I did a graph. It shows opinion polling over the terms of three parliaments. It's a bit confusing, soz. But dots are 87-92, dashes are 92-97, solid lines are this parliament. 92 & 97 GE results are shown too.
I did it because I was interested in the question of whether we're in '92 or '97 territory for the next election. My guess? Somewhere in between.
Thoughts from me:
- Labour aren't as strong as in 1997, but not as weak as 1992. Note as well that pre-92 opinion polls seemed to dramatically underestimate the shy Tory effect, which is less likely today.
- The Tories, on the other hand, are very firmly in 1997 territory, and it was Liz Truss who put them there. Were it not for her, they might have been in with a fighting chance about now.
- Lib Dems are polling roughly in line with 87-92, but received a jump in polling at this point in that parliament, for which there's no evidence this time. Difficult to see what would shift them upwards.
- Labour will win more Scottish seats at the next election than in 2019, but in the 90s they were very dominant there. Without that stronghold, even if we were in 1997 territory in the rest of GB, they'd have a smaller majority.
- One of the key facets of the 92-97 parliament is the consistency of the support for Labour. Yes, it declined roughly by ten points over about half the parliament, but it started so high that that made no difference. I'd wager we're broadly in the same place now.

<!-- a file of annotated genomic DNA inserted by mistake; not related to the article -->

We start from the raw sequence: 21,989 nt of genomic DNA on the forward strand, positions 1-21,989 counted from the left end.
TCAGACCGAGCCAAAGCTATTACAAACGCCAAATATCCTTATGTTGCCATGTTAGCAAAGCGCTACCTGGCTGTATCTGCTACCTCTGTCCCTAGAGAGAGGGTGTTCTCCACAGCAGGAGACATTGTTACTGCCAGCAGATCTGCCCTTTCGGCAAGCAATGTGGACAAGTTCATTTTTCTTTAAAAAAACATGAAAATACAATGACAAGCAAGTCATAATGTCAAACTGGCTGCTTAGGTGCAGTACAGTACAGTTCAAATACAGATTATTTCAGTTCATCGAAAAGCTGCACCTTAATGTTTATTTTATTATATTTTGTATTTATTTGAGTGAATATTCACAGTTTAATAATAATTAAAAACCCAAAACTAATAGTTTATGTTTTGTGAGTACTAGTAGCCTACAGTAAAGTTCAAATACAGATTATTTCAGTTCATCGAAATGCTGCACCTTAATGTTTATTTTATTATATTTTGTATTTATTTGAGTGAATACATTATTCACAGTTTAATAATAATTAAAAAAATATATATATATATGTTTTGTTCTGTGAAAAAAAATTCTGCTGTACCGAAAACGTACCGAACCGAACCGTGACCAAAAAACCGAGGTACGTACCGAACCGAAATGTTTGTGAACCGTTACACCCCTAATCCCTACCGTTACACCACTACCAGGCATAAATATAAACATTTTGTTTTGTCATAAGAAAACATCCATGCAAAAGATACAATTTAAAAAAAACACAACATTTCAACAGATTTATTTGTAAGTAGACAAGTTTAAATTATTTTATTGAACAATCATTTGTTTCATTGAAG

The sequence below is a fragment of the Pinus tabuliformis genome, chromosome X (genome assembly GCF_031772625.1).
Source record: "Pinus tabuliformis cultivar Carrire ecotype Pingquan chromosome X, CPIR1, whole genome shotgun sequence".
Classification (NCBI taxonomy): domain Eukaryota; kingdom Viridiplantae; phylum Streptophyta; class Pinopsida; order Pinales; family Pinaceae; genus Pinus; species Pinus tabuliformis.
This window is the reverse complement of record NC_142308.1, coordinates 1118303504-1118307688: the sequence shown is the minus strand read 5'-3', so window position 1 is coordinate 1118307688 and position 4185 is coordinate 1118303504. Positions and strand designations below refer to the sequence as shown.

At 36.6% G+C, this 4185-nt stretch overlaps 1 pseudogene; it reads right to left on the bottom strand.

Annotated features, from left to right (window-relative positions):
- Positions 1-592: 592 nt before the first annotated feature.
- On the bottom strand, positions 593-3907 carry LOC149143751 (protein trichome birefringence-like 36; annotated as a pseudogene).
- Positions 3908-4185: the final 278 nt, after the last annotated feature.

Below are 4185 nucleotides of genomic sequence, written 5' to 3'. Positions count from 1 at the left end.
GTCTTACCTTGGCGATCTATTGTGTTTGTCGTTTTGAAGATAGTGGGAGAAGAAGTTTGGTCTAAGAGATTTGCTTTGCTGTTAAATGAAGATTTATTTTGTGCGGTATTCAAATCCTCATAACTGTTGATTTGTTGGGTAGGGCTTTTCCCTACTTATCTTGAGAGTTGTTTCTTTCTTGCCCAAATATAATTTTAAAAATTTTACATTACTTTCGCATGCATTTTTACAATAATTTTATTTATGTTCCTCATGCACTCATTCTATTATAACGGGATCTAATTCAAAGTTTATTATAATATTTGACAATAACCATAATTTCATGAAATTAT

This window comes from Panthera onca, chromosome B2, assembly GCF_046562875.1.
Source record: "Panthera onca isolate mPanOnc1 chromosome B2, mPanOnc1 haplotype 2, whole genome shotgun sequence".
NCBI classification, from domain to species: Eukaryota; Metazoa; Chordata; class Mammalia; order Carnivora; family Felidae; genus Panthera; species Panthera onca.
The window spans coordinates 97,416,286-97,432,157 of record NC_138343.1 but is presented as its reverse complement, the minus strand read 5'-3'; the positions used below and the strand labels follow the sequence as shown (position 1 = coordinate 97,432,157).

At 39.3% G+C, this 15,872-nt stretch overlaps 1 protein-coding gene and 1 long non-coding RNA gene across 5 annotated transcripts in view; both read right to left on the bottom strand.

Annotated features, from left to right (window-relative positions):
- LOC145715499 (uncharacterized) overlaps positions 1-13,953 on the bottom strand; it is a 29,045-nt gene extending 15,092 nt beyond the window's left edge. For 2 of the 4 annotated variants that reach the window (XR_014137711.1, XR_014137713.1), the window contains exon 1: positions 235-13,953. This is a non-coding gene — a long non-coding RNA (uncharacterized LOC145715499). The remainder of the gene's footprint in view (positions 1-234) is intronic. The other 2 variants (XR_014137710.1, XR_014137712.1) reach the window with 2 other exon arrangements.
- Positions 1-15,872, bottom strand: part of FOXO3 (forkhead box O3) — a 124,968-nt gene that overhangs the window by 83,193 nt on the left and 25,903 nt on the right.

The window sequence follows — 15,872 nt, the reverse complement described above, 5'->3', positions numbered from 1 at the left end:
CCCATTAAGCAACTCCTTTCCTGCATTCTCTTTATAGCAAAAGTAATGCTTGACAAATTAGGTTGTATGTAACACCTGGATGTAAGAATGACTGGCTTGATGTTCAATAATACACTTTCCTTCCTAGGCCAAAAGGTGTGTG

- In 1997, the overegging of the Labour pudding in opinion polling was at the expense of the LDs, not the Tories. The Tory polls were accurate. Be interesting to know whether we're in a similar position on that axis now or not.
- The key factor is whether or not the polls are accurate, and in what direction they're inaccurate if not. In 92 they underestimated the Tory vote. In 97 they got that bob on, but underestimated the Lib Dem vote. In both, they overestimated Labour. In more modern times, 2017 saw the Labour vote underestimated, and the Conservative vote about right. 2019 was roughly in the right place - a little much for Labour, a little shy for the Tories, but not far off. We might see similar next time - though the inaccuracy tends to run in the opposite direction next time around.